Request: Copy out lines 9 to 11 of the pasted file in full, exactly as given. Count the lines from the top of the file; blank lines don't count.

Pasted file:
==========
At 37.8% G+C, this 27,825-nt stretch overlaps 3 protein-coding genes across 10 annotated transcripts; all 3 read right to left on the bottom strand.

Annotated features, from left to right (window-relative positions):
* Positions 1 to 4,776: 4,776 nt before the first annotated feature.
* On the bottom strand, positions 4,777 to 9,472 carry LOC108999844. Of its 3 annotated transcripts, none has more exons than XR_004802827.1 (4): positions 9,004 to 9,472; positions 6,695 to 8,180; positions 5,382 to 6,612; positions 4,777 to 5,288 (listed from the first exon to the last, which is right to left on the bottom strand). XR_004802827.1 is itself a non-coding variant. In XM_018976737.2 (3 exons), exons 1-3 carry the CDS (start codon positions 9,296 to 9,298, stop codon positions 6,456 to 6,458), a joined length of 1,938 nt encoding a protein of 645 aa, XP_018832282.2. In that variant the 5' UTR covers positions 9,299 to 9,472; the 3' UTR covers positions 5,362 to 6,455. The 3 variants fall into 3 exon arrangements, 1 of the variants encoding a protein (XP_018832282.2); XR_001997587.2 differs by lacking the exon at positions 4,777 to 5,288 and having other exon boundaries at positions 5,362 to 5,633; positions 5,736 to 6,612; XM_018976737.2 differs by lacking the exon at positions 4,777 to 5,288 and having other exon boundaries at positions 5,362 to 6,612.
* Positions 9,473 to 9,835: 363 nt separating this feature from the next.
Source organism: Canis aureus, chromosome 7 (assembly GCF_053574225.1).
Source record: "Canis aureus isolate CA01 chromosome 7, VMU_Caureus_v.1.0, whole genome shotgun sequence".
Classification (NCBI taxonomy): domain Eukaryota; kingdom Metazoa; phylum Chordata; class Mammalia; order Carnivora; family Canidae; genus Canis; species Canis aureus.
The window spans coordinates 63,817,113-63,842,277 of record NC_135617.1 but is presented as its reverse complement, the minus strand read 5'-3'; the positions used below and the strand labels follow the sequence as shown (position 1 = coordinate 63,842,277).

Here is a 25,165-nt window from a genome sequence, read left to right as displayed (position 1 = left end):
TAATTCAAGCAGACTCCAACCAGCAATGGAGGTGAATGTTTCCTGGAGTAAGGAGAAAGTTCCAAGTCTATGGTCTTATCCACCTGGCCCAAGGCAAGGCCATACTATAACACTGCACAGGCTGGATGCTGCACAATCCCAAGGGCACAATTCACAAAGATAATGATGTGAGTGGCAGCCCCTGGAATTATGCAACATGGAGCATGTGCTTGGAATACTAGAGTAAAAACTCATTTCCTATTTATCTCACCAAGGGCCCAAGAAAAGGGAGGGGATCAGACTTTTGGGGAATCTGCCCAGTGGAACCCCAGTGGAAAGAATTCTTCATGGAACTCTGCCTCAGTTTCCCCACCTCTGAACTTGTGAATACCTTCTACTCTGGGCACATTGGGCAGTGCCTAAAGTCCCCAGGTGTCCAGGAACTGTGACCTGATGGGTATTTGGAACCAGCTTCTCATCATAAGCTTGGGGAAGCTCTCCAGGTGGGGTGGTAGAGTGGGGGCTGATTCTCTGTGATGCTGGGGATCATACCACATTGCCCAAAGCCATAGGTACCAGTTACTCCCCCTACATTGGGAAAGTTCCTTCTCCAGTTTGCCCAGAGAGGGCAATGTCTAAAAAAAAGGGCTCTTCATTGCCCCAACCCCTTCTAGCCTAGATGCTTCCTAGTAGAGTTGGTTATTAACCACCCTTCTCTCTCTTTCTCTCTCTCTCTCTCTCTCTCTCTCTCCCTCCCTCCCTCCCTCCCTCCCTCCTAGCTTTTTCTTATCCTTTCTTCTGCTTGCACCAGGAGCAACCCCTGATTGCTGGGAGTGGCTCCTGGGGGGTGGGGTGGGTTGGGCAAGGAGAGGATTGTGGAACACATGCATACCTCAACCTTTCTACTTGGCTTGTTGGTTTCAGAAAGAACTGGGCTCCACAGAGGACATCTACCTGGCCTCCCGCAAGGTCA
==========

The window spans coordinates 63,817,113-63,842,277 of record NC_135617.1 but is presented as its reverse complement, the minus strand read 5'-3'; the positions used below and the strand labels follow the sequence as shown (position 1 = coordinate 63,842,277).

Here is a 25,165-nt window from a genome sequence, read left to right as displayed (position 1 = left end):
TAATTCAAGCAGACTCCAACCAGCAATGGAGGTGAATGTTTCCTGGAGTAAGGAGAAAGTTCCAAGTCTATGGTCTTATCCACCTGGCCCAAGGCAAGGCCATACTATAACACTGCACAGGCTGGATGCTGCACAATCCCAAGGGCACAATTCACAAAGATAATGATGTGAGTGGCAGCCCCTGGAATTATGCAACATGGAGCATGTGCTTGGAATACTAGAGTAAAAACTCATTTCCTATTTATCTCACCAAGGGCCCAAGAAAAGGGAGGGGATCAGACTTTTGGGGAATCTGCCCAGTGGAACCCCAGTGGAAAGAATTCTTCATGGAACTCTGCCTCAGTTTCCCCACCTCTGAACTTGTGAATACCTTCTACTCTGGGCACATTGGGCAGTGCCTAAAGTCCCCAGGTGTCCAGGAACTGTGACCTGATGGGTATTTGGAACCAGCTTCTCATCATAAGCTTGGGGAAGCTCTCCAGGTGGGGTGGTAGAGTGGGGGCTGATTCTCTGTGATGCTGGGGATCATACCACATTGCCCAAAGCCATAGGTACCAGTTACTCCCCCTACATTGGGAAAGTTCCTTCTCCAGTTTGCCCAGAGAGGGCAATGTCTAAAAAAAAGGGCTCTTCATTGCCCCAACCCCTTCTAGCCTAGATGCTTCCTAGTAGAGTTGGTTATTAACCACCCTTCTCTCTCTTTCTCTCTCTCTCTCTCTCTCTCTCTCTCCCTCCCTCCCTCCCTCCCTCCCTCCTAGCTTTTTCTTATCCTTTCTTCTGCTTGCACCAGGAGCAACCCCTGATTGCTGGGAGTGGCTCCTGGGGGGTGGGGTGGGTTGGGCAAGGAGAGGATTGTGGAACACATGCATACCTCAACCTTTCTACTTGGCTTGTTGGTTTCAGAAAGAACTGGGCTCCACAGAGGACATCTACCTGGCCTCCCGCAAGGTCA